Otherwise known as G6PD deficiency, people with an extreme case of this illness would experience hemolytic anemia, fever, and fatigue after eating fava beans or take drugs like primaquine. This is due to the fact that people with favism lack sufficient amount of the enzyme G6PD, which is important for protecting cells from chemical elements that would otherwise destroy the cells. The substances mentioned above act as the catalysts for the production of free radicals (un-paired electrons). As these un-paired electrons seek to pair with electrons in red blood cells with deficient amount of G6PD, it causes the cell membranes to burst. The loss of red blood cells when left untreated can cause the person to have kidney failure, heart failure, and death. As of now, there is no treatment for G6PG
Pernicious anemia is the etiology of vitamin B12 deficiency due to the lack of production of an intrinsic factor (IF), altered pH in the small intestine, and lack of absorption of B12 complexes in the terminal ileum as well as folic acid deficiency. Impairment of IF production can occur in adults due to autoimmune destruction of parietal cells, which secrete IF; gastrectomy can significantly reduce the production of IF. A rare congenital autosomal recessive disorder can result in deficiency of IF without gastric atrophy. Other disorders that interfere with the absorption and metabolism of vitamin B12 can produce cobalamin deficiency, with the development of a macrocytic anemia and neurologic complications. Some autoimmune diseases such as Graves' disease, Hashimoto's thyroiditis and vitiligo the depigmentation or blanching of skin areas. (Center Disease Control &Prevention (CDC), 2015)
Although Aplastic Anemia is idiopathic, meaning the cause of this disorder is still unknown. Researches suggests that triggers can
The same thing also happened with soldiers of Mediterranean descent. It was only in 1956 that medical researchers found that the cause of the deadly reaction to the drugs was a G6PD deficiency that all the soldiers who had developed anemia shared. The G6PD gene in the X chromosome is responsible for the deficiency. Men are much more susceptible to the deficiency than women because women require the mutation on both X Chromosomes while men only have one. There are more than 100 possible mutations of this gene. The normal versions of the gene are G6PD-B and G6PD-A+. The mutations are split into two major categories, one of which originated in Africa called G6PD-A- and one originating in the Mediterranean called G6PD-med. These mutations can be dangerous when a bunch of free radicals enter the blood and blood cells and there is a lack of G6PD to take care of it. Triggers of Favism disease can range from infections and medicine such as primaquine, yet the most common trigger is Fava beans, which are the disease’s namesake. Interestingly enough, Favism is most common where Fava beans are cultivated. Surprisingly, Favism is an evolved natural protection against the disease which is the biggest killer of humans per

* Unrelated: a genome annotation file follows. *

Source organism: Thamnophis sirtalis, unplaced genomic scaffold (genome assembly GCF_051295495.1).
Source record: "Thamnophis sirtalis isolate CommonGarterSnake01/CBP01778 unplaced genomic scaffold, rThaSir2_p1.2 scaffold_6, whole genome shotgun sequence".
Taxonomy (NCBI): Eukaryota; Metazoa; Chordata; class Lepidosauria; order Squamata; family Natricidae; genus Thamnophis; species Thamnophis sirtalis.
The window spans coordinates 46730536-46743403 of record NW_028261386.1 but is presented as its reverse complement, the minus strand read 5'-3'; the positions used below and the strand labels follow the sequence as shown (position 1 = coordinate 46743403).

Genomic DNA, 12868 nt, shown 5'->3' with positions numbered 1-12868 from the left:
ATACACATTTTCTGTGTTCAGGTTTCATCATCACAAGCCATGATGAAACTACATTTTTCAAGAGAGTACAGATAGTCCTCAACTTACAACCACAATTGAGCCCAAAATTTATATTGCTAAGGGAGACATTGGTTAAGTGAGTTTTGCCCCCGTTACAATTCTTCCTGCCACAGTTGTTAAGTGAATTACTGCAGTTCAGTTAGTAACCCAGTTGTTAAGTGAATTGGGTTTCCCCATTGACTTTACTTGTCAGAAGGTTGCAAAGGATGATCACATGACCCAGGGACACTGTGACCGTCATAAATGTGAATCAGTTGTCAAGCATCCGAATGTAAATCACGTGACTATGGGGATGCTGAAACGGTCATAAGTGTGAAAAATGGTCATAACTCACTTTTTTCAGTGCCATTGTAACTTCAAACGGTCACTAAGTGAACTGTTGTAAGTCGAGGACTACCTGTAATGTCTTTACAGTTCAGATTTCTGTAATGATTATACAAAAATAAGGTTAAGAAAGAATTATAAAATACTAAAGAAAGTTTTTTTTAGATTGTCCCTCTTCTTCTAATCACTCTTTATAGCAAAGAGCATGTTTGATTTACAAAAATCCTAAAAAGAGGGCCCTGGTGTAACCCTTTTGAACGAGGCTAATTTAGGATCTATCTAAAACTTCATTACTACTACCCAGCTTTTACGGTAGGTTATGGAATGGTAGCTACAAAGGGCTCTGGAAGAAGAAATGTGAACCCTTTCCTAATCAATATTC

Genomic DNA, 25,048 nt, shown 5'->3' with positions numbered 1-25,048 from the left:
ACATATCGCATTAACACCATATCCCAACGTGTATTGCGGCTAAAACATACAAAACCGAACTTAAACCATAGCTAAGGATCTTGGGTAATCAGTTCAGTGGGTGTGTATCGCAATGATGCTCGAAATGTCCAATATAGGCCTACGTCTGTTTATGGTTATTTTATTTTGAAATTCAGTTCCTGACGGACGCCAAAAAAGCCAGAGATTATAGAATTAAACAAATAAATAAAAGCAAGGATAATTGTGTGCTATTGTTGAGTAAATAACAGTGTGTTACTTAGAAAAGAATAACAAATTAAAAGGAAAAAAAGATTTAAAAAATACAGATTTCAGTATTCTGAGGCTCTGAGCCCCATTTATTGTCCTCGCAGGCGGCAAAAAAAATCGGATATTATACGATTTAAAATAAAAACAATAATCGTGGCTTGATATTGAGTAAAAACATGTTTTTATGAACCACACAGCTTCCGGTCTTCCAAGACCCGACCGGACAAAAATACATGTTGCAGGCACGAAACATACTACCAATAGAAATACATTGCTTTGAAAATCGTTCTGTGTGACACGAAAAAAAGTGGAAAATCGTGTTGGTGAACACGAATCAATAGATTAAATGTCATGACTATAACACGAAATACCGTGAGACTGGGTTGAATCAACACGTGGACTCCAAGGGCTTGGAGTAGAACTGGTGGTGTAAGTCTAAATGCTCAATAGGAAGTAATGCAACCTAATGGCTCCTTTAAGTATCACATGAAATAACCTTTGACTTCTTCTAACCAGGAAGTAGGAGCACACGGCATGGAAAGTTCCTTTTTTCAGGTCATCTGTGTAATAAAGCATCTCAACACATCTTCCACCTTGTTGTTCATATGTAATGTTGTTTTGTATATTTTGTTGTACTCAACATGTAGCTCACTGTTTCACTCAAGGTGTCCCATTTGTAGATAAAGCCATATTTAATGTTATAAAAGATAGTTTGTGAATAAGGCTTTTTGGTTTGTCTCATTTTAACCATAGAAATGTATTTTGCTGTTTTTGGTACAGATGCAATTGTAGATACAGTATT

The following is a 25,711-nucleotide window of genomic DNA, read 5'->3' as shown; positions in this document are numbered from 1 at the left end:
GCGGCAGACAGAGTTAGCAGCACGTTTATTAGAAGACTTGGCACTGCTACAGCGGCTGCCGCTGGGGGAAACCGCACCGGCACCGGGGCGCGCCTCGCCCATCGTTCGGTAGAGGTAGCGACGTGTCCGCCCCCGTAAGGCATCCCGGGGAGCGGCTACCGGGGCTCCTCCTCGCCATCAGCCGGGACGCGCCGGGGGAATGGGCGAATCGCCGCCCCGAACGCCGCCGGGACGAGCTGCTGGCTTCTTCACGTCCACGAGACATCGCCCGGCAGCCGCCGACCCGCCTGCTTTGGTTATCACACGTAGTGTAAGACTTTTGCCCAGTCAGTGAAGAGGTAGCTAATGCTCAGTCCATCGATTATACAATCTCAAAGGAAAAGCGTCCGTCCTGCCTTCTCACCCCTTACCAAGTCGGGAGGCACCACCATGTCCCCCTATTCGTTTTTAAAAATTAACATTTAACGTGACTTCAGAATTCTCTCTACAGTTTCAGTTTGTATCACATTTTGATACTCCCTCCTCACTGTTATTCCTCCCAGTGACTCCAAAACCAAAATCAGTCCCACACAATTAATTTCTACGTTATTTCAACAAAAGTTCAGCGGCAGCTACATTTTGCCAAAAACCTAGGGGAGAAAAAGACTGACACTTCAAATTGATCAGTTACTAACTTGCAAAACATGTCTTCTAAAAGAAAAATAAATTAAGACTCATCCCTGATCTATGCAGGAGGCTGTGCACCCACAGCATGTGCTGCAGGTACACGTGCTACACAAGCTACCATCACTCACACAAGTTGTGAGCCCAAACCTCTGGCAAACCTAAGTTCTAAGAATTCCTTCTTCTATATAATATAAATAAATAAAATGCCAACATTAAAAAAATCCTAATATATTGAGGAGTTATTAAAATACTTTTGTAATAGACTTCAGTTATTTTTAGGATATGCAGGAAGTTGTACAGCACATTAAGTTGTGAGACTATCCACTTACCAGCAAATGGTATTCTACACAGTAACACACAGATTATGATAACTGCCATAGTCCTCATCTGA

Per PA Alford, your MRI of left knee shows a chondral defect, osteoarthritis at the patellofemoral compartment with a focal near full-thickness chondral defect at the trochlea. Osteochondral injury at the medial femoral condyle, with a 1 cm area of partial-thickness chondral defect and subchondral bone marrow edema. No meniscus or ligament tear.
Diamond-Blackfan Anemia (DBA) is a bone marrow disorder which typically causes low red blood cell counts without affecting other blood components such as white blood cells or platelets. About half of people affected have an assortment of birth defects such as craniofacial abnormalities, limb abnormalities, and cardiac defects. Other common signs of DBA are infants born with only 11 ribs, an abnormality of genitals or urinary system or missing thumbs. DBA is usually identified in infants by low birth weight and a delay in growth. Infants born with DBA are much more likely to get leukemia than those born without. DBA is caused by an inherited
The most common type of anemia overall is iron deficiency anemia, which is most often microcytic. Much rarer causes (apart from communities where these conditions are prevalent)are hemoglobinopathies such as sickle cell anaemia and thalassemia.